26 JULY 2016
For the last 3 days, my inbox has been flooded with SDCC attendee emails. Lots of the usual complaints have come in (the lines! the disorganization! the unfairness!) along with some jubilation (the toys! the trailers! the celebrity eye contact!) But what's really interested me has been a consistent theme of alienation among veteran attendees.
How did you feel about it? Did you have a good time? Did you stare out the plane/car/hotel window on Sunday night and wonder if all that money and stress was worth it? Were you one of the jaded attendees who snorted derisively when someone mentioned coming back next year? It's natural to run up and down the emotional scale during the Con. But once you're home, your feelings solidify into something like a decision: if you're going to return and how much energy you want to invest in it.
Here's what I'm hearing people say about San Diego Comic-Con 2016.
Overall: This year was duller than years past. It wasn't as exciting, didn't have as many surprises, was missing that ineffable spark that makes SDCC special. The cosplayer population seems to be shrinking, as if half of them vanished through a portal to some more colorful dimension, and the Exhibit Hall was oddly manageable most days. "Where is everyone?" was on repeat.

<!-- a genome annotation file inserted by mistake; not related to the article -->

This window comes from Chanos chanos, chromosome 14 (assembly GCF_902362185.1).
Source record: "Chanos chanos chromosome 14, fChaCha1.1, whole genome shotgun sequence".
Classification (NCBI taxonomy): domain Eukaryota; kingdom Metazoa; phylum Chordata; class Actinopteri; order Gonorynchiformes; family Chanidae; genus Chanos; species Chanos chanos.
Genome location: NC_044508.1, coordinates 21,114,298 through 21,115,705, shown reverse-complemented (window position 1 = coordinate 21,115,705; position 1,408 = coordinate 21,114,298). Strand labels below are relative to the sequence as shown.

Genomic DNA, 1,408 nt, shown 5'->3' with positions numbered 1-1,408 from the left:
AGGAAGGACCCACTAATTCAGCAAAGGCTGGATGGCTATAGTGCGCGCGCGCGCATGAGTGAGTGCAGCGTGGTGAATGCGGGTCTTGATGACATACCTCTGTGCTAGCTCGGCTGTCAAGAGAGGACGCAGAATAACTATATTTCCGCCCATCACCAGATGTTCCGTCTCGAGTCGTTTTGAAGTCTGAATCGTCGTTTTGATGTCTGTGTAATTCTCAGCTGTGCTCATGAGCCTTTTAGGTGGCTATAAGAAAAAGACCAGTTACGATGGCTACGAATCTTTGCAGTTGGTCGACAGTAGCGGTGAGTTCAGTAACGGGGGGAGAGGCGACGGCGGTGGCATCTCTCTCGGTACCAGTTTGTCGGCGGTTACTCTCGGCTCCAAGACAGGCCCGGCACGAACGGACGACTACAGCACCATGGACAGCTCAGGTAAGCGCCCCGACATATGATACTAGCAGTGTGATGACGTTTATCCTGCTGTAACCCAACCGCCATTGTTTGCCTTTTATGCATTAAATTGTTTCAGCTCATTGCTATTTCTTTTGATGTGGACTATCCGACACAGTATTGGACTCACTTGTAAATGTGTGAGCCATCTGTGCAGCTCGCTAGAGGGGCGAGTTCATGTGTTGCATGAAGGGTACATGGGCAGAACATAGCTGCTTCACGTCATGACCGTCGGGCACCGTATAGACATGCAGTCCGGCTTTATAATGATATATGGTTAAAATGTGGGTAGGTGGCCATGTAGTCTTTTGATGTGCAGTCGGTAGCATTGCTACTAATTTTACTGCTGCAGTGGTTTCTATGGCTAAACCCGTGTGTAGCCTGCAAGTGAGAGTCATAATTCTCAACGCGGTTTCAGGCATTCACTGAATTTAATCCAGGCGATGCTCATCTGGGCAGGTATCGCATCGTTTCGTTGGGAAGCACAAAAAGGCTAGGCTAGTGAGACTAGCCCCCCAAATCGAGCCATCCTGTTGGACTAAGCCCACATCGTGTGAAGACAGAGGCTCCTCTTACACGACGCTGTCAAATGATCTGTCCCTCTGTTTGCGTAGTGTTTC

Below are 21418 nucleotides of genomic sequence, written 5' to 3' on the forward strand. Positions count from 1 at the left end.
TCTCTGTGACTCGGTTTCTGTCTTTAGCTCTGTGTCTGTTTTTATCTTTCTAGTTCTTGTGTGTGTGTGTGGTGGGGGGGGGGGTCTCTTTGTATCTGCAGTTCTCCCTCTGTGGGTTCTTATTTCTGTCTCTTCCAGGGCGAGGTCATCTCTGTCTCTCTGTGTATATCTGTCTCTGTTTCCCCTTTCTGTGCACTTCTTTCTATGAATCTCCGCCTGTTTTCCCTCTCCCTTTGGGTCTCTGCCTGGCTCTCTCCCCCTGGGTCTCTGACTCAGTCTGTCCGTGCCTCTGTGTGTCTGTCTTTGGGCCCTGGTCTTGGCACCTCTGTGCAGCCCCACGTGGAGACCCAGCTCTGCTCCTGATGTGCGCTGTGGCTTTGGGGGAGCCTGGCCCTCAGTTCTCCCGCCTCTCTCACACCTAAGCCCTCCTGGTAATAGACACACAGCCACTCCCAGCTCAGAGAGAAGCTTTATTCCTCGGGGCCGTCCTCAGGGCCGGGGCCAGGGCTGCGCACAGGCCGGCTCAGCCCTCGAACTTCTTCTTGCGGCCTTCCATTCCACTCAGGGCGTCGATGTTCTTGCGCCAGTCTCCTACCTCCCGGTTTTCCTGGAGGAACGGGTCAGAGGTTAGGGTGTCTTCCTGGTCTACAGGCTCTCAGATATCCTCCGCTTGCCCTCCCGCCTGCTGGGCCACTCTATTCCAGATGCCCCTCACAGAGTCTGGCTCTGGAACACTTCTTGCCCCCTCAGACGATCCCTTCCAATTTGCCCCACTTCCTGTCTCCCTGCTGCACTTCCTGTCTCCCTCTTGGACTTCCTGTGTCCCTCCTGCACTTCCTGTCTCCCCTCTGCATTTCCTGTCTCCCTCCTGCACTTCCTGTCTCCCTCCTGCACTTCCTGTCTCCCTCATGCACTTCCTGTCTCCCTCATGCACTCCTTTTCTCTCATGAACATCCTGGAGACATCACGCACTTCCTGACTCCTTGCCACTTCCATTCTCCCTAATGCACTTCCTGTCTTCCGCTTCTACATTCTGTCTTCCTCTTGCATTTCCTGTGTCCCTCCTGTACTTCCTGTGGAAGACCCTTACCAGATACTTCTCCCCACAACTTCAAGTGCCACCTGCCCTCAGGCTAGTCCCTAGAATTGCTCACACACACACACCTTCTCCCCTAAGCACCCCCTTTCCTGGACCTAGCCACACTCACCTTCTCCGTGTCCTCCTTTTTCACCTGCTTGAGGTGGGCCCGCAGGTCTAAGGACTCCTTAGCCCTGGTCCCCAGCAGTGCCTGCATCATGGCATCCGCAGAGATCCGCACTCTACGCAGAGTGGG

The Activations: Attendees are getting choosier about these. Well, sometimes after the fact. I heard a lot of complaints from people who waited hours for a 6-minute experience. All in all, the general feeling seems to recognize the need for quality over quantity.
The Lines: I eliminated excessive lines from my SDCC life years ago, so I'm relying on hearsay. I heard a mix of "Sloppy line management" complaints and "Hey, these lines aren't that bad this year." Obviously that depended on the event in question. I do think the wristbands, mocked and reviled as they are, help with Hall H. Despite the reputation of SDCC lines, I met quite a few first-timers who consistently underestimated line times and missed their panels.
The Lotteries: We endure lotteries for badges and hotels; this year we endured lotteries for the Star Trek premiere, the Conan pops, and other "giveaways." And frankly, it was a waste of time. SDCC is 5 days long. Attendees spend enough time waiting around. Maybe CCI/TPTB think an online lottery wouldn't be as exciting, but making people standing in multiple lines in the hot sun starts to look like pointless cruelty after a while. Hold a drawing with raffle tickets or online submissions and let it go.
The Exclusives: If you were hoping this was the year that vendors started being fair and equitable, you hoped foolishly. A lot of the same dynamics that bedeviled every year were back - vendors and some volunteers getting first crack at exclusives, toys being made available to everyone after being sold as exclusive, annoying drawings that got people out of bed at ungodly hours for no reason. Serious collectors, you have my sympathies but I don't see this situation improving.